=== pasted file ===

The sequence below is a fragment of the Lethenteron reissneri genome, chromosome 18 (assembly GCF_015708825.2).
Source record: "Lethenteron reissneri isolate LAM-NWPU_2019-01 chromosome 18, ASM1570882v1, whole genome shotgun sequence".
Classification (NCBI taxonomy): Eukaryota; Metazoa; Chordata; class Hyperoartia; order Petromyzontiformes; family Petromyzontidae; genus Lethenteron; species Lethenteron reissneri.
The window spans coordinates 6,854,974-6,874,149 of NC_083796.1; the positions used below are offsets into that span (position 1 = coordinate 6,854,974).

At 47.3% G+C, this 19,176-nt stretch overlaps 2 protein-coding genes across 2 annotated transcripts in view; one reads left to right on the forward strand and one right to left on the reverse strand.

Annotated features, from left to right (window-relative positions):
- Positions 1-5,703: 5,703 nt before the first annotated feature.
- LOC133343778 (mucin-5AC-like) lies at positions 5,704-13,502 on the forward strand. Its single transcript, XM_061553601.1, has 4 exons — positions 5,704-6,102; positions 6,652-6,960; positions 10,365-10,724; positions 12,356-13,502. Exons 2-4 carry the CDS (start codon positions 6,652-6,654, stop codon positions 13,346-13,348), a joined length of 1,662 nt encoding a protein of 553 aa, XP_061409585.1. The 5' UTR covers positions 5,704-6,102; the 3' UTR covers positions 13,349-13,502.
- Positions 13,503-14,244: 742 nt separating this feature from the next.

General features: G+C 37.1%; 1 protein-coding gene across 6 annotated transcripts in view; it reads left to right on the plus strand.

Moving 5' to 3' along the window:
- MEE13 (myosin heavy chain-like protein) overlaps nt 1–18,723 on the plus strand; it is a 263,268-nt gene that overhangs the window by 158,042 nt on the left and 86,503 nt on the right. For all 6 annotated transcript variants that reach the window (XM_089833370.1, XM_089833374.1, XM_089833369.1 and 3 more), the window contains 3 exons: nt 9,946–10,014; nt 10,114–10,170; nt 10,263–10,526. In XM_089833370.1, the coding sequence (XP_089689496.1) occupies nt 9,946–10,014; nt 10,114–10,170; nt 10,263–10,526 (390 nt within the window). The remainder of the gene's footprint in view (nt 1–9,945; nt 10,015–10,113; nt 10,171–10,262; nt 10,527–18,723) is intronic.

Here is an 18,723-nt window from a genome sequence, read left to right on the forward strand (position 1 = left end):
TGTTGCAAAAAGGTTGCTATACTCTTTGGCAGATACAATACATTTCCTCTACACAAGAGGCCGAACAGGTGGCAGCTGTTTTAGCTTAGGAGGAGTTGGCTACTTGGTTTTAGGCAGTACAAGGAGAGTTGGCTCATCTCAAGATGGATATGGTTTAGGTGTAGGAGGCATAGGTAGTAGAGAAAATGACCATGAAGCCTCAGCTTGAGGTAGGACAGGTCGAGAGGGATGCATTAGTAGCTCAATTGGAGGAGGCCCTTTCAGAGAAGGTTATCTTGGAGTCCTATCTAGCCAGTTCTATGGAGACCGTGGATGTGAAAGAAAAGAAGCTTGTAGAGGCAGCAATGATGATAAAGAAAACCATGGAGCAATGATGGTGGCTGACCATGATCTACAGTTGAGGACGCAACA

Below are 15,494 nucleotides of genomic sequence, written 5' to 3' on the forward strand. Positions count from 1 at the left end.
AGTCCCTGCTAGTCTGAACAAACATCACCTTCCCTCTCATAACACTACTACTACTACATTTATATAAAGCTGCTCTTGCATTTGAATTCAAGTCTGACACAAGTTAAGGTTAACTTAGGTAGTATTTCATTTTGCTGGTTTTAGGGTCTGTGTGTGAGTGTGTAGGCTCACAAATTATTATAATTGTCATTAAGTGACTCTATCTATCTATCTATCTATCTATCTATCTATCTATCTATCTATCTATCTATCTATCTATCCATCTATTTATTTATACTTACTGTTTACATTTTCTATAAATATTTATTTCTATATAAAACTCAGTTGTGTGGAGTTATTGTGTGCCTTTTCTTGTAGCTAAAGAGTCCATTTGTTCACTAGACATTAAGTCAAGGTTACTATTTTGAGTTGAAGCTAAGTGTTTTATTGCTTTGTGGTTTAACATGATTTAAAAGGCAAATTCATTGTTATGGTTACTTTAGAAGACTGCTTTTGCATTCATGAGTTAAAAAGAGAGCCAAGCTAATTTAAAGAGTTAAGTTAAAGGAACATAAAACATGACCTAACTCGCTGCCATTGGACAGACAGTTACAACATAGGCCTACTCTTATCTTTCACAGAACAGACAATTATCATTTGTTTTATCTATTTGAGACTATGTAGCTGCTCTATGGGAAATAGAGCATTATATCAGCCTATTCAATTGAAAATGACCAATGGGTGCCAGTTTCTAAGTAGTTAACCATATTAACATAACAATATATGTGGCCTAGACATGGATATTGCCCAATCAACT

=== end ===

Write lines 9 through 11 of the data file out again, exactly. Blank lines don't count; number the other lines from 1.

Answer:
- Positions 13,503-14,244: 742 nt separating this feature from the next.

General features: G+C 37.1%; 1 protein-coding gene across 6 annotated transcripts in view; it reads left to right on the plus strand.

Moving 5' to 3' along the window: